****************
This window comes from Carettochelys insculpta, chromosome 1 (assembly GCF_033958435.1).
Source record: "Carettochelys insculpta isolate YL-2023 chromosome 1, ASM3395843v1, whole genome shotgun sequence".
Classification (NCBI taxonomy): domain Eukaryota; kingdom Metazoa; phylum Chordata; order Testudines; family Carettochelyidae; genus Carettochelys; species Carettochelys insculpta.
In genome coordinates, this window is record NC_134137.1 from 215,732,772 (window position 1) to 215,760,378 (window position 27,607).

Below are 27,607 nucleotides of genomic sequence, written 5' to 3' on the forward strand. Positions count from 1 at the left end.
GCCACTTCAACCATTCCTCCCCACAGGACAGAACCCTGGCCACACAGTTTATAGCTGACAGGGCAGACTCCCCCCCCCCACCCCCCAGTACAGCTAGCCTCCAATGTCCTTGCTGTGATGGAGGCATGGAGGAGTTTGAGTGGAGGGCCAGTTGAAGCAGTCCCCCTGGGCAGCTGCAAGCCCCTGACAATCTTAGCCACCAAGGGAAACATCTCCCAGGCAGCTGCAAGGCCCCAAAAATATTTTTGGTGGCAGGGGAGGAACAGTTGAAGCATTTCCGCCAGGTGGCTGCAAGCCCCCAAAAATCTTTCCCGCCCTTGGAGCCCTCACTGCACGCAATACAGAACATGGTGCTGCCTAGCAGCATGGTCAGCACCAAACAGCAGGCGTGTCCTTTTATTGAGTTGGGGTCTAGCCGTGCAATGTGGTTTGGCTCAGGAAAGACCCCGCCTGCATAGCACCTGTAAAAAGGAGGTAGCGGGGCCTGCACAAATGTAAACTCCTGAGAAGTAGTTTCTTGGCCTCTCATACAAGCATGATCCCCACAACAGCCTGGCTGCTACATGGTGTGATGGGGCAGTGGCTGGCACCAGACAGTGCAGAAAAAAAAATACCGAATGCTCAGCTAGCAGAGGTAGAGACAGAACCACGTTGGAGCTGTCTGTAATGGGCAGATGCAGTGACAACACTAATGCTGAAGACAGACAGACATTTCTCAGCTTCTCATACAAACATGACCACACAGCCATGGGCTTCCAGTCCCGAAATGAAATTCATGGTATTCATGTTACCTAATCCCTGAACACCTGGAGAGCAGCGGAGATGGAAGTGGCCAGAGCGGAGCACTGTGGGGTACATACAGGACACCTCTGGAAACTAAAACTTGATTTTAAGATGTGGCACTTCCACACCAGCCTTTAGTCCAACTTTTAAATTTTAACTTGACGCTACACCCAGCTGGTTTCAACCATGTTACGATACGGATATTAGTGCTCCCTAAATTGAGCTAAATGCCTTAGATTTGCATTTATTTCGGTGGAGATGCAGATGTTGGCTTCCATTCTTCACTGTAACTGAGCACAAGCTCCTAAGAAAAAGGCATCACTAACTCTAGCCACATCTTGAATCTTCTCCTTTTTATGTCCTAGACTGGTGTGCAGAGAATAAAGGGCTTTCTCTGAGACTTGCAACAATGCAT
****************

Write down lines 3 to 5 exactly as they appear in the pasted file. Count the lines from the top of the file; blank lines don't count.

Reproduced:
Classification (NCBI taxonomy): domain Eukaryota; kingdom Metazoa; phylum Chordata; order Testudines; family Carettochelyidae; genus Carettochelys; species Carettochelys insculpta.
In genome coordinates, this window is record NC_134137.1 from 215,732,772 (window position 1) to 215,760,378 (window position 27,607).

Below are 27,607 nucleotides of genomic sequence, written 5' to 3' on the forward strand. Positions count from 1 at the left end.